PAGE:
LondonJax Wed 13-Nov-13 13:10:25

Similar to your RandallFloyd, our DS was obsessed with one of those bus toys you can get that teaches shapes, numbers and letters. I only realised he was so into it when I heard the blooming toy say "well done" over and over again. We didn't do formal teaching because, to be honest, we didn't know what to do and we felt that it was best to be led by the teacher when he started school. So we just helped support what he was learning at school. One of his classmates was a good reader too but his mum sat up until 10pm, I kid you not, working with the child until they learned the word cat! Madness! Our DS picked up a few words which he learned by memory before he started school. Like Tesco ! Because that's where we shop and he noticed the word on their products at the dinner table. If we went past a shop we'd point out how the word Sunday (as in Sunday opening times) could be two different words Sun and Day so he picked those up. If he showed an interest in other words we'd show him.

We also read a lot, using our finger to trace along the words with our speech, he had two or three short stories before bed and often asked for a story during the day if he was having a little down time. So he was surrounded by words.

He too loved Alpha blocks - they actually taught me a few things I had missed at school due to illness too!

Anyway, he picked up reading very quickly once he started at school. He is now in year two and had a reading age assessment recently which showed he's really advanced but that's because he's enjoying words and we've never put pressure on him to learn, we've just made it fun and helped him see how useful it is to be able to read.

cornflakegirl Wed 13-Nov-13 13:05:03

I agree with Joysmum. Letter sounds are just a thing you can do with your child, like baking, counting, colours, riding a scooter. When my children ask about letters (like they ask about everything), I tell them the letter name and the sound it (most often) makes. I spent some time on the Jolly Phonics website making sure I got those sounds right.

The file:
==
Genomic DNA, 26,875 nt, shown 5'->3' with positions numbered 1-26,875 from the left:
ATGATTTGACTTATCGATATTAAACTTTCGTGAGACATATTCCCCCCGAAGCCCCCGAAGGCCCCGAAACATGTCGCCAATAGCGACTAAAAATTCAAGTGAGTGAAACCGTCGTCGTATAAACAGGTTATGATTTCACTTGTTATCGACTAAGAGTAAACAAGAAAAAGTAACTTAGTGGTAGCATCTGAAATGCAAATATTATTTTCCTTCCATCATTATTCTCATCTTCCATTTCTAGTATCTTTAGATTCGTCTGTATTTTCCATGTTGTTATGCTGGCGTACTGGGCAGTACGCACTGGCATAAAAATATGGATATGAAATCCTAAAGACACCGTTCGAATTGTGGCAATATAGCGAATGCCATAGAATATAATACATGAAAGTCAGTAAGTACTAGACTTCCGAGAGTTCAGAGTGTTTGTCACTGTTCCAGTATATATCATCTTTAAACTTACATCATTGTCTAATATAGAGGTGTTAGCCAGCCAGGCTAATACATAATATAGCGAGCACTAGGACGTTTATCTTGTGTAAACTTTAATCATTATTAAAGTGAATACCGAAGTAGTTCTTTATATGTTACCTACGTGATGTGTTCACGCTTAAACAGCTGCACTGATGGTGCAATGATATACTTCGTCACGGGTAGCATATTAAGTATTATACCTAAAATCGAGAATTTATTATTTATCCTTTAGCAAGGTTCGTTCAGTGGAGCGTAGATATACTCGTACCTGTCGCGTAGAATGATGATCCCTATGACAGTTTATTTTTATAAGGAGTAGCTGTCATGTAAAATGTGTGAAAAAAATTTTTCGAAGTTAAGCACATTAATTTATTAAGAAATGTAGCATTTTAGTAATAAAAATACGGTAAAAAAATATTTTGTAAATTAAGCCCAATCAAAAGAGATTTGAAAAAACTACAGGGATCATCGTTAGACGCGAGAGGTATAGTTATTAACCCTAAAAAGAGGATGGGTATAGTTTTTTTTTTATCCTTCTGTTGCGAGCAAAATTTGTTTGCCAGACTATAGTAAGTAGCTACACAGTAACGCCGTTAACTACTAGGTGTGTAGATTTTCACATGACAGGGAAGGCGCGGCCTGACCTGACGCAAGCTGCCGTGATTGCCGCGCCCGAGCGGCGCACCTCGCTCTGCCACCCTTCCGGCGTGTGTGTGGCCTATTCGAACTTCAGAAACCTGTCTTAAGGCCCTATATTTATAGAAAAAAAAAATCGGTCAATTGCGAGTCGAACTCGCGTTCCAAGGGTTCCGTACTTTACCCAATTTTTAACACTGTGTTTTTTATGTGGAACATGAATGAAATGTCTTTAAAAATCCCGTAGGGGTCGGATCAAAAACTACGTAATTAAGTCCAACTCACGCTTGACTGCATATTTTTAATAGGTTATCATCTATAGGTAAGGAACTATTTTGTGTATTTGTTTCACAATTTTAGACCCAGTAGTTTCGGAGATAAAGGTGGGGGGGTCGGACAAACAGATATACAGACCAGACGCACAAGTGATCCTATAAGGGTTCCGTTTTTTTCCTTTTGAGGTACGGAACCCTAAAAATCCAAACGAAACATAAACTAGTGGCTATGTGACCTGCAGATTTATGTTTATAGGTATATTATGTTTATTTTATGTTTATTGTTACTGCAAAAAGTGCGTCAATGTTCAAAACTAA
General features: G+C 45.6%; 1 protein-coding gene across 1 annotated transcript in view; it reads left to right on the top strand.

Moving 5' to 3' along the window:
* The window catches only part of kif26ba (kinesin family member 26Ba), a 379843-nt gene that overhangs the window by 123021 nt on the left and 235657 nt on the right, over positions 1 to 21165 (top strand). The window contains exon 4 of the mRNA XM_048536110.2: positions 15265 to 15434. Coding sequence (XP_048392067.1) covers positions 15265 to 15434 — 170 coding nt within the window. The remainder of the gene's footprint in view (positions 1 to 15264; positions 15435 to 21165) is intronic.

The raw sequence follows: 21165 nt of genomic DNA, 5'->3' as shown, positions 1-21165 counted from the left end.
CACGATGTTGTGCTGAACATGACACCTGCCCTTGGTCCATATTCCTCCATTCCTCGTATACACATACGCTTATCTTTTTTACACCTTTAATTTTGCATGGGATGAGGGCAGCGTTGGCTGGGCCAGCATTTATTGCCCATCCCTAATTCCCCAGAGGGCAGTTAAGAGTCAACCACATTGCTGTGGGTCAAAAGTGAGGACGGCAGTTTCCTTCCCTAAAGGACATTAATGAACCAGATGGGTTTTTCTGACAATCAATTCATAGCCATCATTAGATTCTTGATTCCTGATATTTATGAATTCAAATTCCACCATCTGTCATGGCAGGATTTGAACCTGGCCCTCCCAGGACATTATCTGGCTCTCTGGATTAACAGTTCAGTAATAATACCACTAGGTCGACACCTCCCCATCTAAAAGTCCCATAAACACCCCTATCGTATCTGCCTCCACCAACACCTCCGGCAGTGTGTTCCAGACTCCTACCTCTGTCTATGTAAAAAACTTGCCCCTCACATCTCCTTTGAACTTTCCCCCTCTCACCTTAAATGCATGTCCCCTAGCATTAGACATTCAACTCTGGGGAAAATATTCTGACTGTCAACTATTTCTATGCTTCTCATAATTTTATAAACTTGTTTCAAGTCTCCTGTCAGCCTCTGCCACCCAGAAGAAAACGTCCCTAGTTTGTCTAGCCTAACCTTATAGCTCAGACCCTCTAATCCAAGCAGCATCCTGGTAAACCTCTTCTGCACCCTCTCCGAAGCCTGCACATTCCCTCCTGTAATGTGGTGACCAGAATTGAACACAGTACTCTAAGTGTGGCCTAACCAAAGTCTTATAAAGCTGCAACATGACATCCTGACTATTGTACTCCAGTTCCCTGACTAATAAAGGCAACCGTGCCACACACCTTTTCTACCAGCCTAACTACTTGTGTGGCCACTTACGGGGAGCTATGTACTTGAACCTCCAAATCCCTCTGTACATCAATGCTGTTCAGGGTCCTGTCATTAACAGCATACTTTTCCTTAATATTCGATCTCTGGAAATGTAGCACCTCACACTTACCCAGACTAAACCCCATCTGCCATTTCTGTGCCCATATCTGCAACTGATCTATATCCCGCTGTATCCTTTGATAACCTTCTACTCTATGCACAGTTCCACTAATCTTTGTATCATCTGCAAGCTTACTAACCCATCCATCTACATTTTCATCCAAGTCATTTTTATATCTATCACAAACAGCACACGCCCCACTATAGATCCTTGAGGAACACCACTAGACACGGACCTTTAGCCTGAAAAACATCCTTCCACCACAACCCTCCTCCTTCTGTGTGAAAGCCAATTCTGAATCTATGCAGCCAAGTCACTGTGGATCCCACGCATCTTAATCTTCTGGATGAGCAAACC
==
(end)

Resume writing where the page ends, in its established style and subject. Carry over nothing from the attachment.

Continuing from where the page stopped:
I'm sure children who learn to bake at 7 or 8 are very rapidly as good at it as those who have been involved in baking from an early age. I don't see that as a reason to refuse to bake with a child under 7, or to castigate a parent who buys their child a mini baking set.

RandallFloyd Wed 13-Nov-13 12:55:32

^ By the age of 5 or 6 all their peers will be reading and they will eventually plateau and the fact that they know their sounds at the age of 2 will fade into significance^

Ok, ignore my ramblings. That's a much more concise way of saying what I was trying to say grin

RandallFloyd Wed 13-Nov-13 12:53:22

My DS is 2.3. He know the names of all the letters, their sound, the sounds of some of the double letters (Th. etc) and can sound out simple 3 letter words.

This is, however, naff all to do with me and wholly due to an utter obsession with Alphablocks. And I do mean obsession.

If I let him he would watch it all day every day. He also has loads of the little Alphablocks tiles you get free with the cbeebies magazine and plays with them all day every day. He has a little purse that he fills with them so we can take them every sodding where we go.

He's also great with numbers thanks to a slightly milder obsession with Numberjacks.

I do not, in any way, think this will somehow make him more 'advanced' when he starts school as apart from the fact that he is an August baby they are all at different levels when they start. It all evens out pretty quickly. Plus they all have strengths and weaknesses.

So whilst I may internally beam when we have to stop on every street corner so he can say every letter of the road name, I'm less smug about the fact that he is absolutely rubbish at colours, is nowhere near ready to start potty training, and can't reliably tell me where his nose is!

I have no idea what Jolly Phonics is but teaching a 2 yo how to spell does not sound like my idea of jolly.

pianodoodle Wed 13-Nov-13 12:43:09

Half the time if it's a rubbish story I don't even read the words I just describe the pictures...

"Oh look! That kite's stuck up a tree. And here comes a boy with er...a stick, or something" grin

sherazade Wed 13-Nov-13 12:28:22

I say this to parents all the time and i'll say it again:
The great readers aren't the ones who've been 'taught' to read from early on -putting aside the fact that babies and young children can't be forced into reading just as they can't be forced to crawl or walk; they'll only start blending when they're ready so teaching them their sounds early on is a waste of time.

The great readers/achievers are the ones who, at the age of 3 or 4, can pick up a book and read it in their own words, using their imaginations to sequence and narrate their own stories, by building on their own life experiences or on prior knowledge gained from discussion or even the stories their parents have read to them. By the age of 5 or 6 all their peers will be reading and they will eventually plateau and the fact that they know their sounds at the age of 2 will fade into significance.

nothing jolly about phonics for 2 year olds.

Saying that, my DS was reading by himself age 3


see how easy it is to foster insecurity in others?

Kids want to learn, you can't stop them. There is too much emphasis on formal learning as it is , from too young an age.

How can so many people get it so wrong? Kids need to learn about lots of things, about the world around them, about friendships, about creativity.